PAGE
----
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Invest Ophthalmol Vis Sci. 2005 Dec;46(12):4772-9.

Soluble EphB4 regulates choroidal endothelial cell function and inhibits laser-induced choroidal neovascularization.

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1
Department of Pathology, Keck School of Medicine, University of Southern California, Los Angeles, USA.

Abstract

PURPOSE:

The purpose of this study was to evaluate the effect of a soluble monomeric form of the EphB4 extracellular domain (sEphB4) on choroidal endothelial cell (CEC) migration and tube formation and on experimental laser-induced choroidal neovascularization (CNV).

METHODS:

EphrinB2 and EphB4 expression in CECs was investigated by Western blot analysis and immunohistochemistry. Effects of sEphB4 (0.5-3 microg/mL) on CEC migration were evaluated with a modified Boyden chamber assay. Tube formation was assayed in CEC cultures in collagen gel. CNV was induced in rats by laser photocoagulation. The effects of intravitreal injection of sEphB4 on CNV development were evaluated at day 14 by fluorescein angiography (FA), confocal volumetric analysis of isolectin-B4 labeled flatmounts, and histologic examination of CNV membranes.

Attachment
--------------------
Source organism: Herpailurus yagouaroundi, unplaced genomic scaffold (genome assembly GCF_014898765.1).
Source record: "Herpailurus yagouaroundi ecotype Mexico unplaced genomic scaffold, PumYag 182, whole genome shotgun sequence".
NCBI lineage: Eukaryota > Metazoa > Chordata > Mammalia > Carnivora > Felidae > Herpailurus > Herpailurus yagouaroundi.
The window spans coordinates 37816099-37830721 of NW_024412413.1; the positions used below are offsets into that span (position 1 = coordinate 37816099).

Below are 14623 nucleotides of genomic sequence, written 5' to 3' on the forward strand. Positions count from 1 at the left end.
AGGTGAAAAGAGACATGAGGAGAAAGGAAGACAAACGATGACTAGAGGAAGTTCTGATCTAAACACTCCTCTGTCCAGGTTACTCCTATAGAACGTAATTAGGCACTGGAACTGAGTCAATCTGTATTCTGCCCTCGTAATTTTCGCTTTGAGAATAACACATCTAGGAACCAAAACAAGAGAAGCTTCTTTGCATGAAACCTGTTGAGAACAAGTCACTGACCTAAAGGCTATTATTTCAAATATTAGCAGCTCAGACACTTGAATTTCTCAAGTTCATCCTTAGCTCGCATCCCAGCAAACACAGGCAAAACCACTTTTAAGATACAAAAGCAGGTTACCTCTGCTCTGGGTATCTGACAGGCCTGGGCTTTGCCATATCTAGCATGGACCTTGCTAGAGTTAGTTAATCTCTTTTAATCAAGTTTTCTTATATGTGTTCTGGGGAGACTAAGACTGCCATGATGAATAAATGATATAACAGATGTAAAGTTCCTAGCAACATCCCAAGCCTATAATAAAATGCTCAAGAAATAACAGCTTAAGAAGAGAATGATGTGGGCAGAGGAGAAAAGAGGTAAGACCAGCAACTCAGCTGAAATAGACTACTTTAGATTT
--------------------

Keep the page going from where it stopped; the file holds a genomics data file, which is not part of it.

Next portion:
RESULTS:

CEC cells express both EphB4 and EphrinB2, according to Western blot analysis. Immunohistochemical sections of rat eye showed immunoreactivity for both EphB4 and EphrinB2 in the choroidal endothelium. sEphB4 reduced CEC migration in response to vascular endothelial growth factor (P < 0.01). Similarly, sEphB4 inhibited CEC tube formation in a dose-dependent manner. EphB4, and to a lesser extent EphrinB2, were detected on vascular channels within laser-induced CNV membranes. Intravitreal injection of sEphB4 inhibited laser-induced CNV formation. CNV membranes showed a reduction in leakage score (P < 0.05), and membrane volumes were reduced in size (P < 0.05). Histologic analysis revealed that vascularity was reduced in sEphB4-treated membranes.

CONCLUSIONS:

Recombinant soluble monomeric EphB4 exerts an inhibitory effect on choroidal angiogenesis in vitro and in vivo. It should be further evaluated for its potential as a novel therapy for CNV.

PMID:
16303978
DOI:
10.1167/iovs.05-0502
[Indexed for MEDLINE]
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